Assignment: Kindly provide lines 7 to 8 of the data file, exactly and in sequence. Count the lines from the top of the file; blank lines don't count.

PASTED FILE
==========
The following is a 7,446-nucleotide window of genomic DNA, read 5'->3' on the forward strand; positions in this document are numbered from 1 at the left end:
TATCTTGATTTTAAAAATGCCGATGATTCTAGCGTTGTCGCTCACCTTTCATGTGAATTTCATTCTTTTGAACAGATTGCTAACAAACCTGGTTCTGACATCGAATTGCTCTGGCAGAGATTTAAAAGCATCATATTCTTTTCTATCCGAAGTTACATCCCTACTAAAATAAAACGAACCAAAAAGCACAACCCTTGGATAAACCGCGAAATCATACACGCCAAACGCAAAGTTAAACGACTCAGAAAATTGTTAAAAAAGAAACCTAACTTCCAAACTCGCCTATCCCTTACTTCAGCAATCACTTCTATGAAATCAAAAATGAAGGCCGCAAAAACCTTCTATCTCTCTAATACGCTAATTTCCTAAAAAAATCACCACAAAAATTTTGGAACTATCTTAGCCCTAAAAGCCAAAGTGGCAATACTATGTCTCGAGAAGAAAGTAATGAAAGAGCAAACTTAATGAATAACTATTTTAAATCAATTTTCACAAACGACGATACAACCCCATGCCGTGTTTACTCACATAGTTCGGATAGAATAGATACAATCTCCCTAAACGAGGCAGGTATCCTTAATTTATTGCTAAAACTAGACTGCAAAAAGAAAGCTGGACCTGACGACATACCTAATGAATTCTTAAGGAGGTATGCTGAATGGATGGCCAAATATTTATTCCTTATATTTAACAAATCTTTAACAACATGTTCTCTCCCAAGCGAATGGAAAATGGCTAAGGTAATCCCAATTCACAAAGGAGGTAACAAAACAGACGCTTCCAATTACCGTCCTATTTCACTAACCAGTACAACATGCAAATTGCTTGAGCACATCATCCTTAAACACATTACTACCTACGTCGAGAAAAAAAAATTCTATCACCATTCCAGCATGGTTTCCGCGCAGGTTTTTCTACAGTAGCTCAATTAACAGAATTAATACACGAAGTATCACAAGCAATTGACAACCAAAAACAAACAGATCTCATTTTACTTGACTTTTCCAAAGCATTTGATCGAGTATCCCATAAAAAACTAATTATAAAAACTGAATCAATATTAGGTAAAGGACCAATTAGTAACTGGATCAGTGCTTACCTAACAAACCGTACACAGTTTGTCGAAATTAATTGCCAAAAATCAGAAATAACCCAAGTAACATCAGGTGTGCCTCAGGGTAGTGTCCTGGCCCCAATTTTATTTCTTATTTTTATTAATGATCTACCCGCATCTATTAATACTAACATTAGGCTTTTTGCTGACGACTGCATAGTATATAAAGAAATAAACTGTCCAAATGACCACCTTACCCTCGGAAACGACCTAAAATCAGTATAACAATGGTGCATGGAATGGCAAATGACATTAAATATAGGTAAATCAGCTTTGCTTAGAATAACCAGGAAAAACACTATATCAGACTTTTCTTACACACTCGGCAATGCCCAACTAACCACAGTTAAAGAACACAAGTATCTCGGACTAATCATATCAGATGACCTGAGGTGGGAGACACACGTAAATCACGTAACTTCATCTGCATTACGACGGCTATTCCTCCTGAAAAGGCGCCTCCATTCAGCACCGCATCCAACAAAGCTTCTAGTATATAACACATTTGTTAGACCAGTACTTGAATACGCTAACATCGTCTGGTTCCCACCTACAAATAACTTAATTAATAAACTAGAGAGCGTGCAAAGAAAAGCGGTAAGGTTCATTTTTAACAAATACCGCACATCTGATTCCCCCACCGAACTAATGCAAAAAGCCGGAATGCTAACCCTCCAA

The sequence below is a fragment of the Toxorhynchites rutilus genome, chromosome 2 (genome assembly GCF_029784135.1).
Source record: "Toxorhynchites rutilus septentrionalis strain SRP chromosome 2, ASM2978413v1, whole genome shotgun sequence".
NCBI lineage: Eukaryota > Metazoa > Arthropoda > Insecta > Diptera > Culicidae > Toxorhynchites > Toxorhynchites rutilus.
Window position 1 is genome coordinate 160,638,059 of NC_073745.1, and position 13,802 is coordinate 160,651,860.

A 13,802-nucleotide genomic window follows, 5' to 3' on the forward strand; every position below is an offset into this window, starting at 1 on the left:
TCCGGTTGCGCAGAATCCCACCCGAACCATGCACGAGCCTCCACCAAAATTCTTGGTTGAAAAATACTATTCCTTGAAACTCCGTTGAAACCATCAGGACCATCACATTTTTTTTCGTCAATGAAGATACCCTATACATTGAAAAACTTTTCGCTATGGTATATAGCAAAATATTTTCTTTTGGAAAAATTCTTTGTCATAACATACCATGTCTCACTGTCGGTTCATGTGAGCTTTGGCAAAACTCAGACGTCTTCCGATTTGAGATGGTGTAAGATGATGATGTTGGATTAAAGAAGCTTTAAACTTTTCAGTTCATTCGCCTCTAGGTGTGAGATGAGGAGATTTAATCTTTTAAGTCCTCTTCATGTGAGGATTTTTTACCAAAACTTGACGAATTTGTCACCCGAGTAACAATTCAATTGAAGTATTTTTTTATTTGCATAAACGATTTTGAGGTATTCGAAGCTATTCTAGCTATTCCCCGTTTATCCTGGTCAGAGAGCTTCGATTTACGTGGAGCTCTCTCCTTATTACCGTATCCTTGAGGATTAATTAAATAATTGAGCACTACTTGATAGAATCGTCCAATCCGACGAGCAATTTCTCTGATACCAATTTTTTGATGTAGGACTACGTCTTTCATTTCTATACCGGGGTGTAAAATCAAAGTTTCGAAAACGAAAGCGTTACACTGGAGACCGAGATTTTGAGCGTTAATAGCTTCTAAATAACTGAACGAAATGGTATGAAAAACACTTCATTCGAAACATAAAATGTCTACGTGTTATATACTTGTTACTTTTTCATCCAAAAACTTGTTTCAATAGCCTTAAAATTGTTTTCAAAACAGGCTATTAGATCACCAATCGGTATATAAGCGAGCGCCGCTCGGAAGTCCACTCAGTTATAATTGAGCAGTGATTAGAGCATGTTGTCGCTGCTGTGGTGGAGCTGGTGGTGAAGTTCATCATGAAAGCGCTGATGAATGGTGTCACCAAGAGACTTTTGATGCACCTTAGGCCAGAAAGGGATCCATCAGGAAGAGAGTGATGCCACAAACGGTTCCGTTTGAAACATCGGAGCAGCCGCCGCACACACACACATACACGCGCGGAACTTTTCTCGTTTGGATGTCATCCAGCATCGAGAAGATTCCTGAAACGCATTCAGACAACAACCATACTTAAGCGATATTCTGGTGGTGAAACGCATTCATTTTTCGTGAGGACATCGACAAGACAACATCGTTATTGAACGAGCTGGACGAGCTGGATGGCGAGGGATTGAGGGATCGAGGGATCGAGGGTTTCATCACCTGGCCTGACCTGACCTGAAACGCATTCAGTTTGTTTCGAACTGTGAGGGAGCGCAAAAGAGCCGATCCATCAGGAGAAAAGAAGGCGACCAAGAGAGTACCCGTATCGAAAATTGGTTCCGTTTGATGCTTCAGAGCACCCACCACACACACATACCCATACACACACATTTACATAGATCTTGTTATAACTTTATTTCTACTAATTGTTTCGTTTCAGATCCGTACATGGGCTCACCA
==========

A 13,802-nucleotide genomic window follows, 5' to 3' on the forward strand; every position below is an offset into this window, starting at 1 on the left:
TCCGGTTGCGCAGAATCCCACCCGAACCATGCACGAGCCTCCACCAAAATTCTTGGTTGAAAAATACTATTCCTTGAAACTCCGTTGAAACCATCAGGACCATCACATTTTTTTTCGTCAATGAAGATACCCTATACATTGAAAAACTTTTCGCTATGGTATATAGCAAAATATTTTCTTTTGGAAAAATTCTTTGTCATAACATACCATGTCTCACTGTCGGTTCATGTGAGCTTTGGCAAAACTCAGACGTCTTCCGATTTGAGATGGTGTAAGATGATGATGTTGGATTAAAGAAGCTTTAAACTTTTCAGTTCATTCGCCTCTAGGTGTGAGATGAGGAGATTTAATCTTTTAAGTCCTCTTCATGTGAGGATTTTTTACCAAAACTTGACGAATTTGTCACCCGAGTAACAATTCAATTGAAGTATTTTTTTATTTGCATAAACGATTTTGAGGTATTCGAAGCTATTCTAGCTATTCCCCGTTTATCCTGGTCAGAGAGCTTCGATTTACGTGGAGCTCTCTCCTTATTACCGTATCCTTGAGGATTAATTAAATAATTGAGCACTACTTGATAGAATCGTCCAATCCGACGAGCAATTTCTCTGATACCAATTTTTTGATGTAGGACTACGTCTTTCATTTCTATACCGGGGTGTAAAATCAAAGTTTCGAAAACGAAAGCGTTACACTGGAGACCGAGATTTTGAGCGTTAATAGCTTCTAAATAACTGAACGAAATGGTATGAAAAACACTTCATTCGAAACATAAAATGTCTACGTGTTATATACTTGTTACTTTTTCATCCAAAAACTTGTTTCAATAGCCTTAAAATTGTTTTCAAAACAGGCTATTAGATCACCAATCGGTATATAAGCGAGCGCCGCTCGGAAGTCCACTCAGTTATAATTGAGCAGTGATTAGAGCATGTTGTCGCTGCTGTGGTGGAGCTGGTGGTGAAGTTCATCATGAAAGCGCTGATGAATGGTGTCACCAAGAGACTTTTGATGCACCTTAGGCCAGAAAGGGATCCATCAGGAAGAGAGTGATGCCACAAACGGTTCCGTTTGAAACATCGGAGCAGCCGCCGCACACACACACATACACGCGCGGAACTTTTCTCGTTTGGATGTCATCCAGCATCGAGAAGATTCCTGAAACGCATTCAGACAACAACCATACTTAAGCGATATTCTGGTGGTGAAACGCATTCATTTTTCGTGAGGACATCGACAAGACAACATCGTTATTGAACGAGCTGGACGAGCTGGATGGCGAGGGATTGAGGGATCGAGGGATCGAGGGTTTCATCACCTGGCCTGACCTGACCTGAAACGCATTCAGTTTGTTTCGAACTGTGAGGGAGCGCAAAAGAGCCGATCCATCAGGAGAAAAGAAGGCGACCAAGAGAGTACCCGTATCGAAAATTGGTTCCGTTTGATGCTTCAGAGCACCCACCACACACACATACCCATACACACACATTTACATAGATCTTGTTATAACTTTATTTCTACTAATTGTTTCGTTTCAGATCCGTACATGGGCTCACCA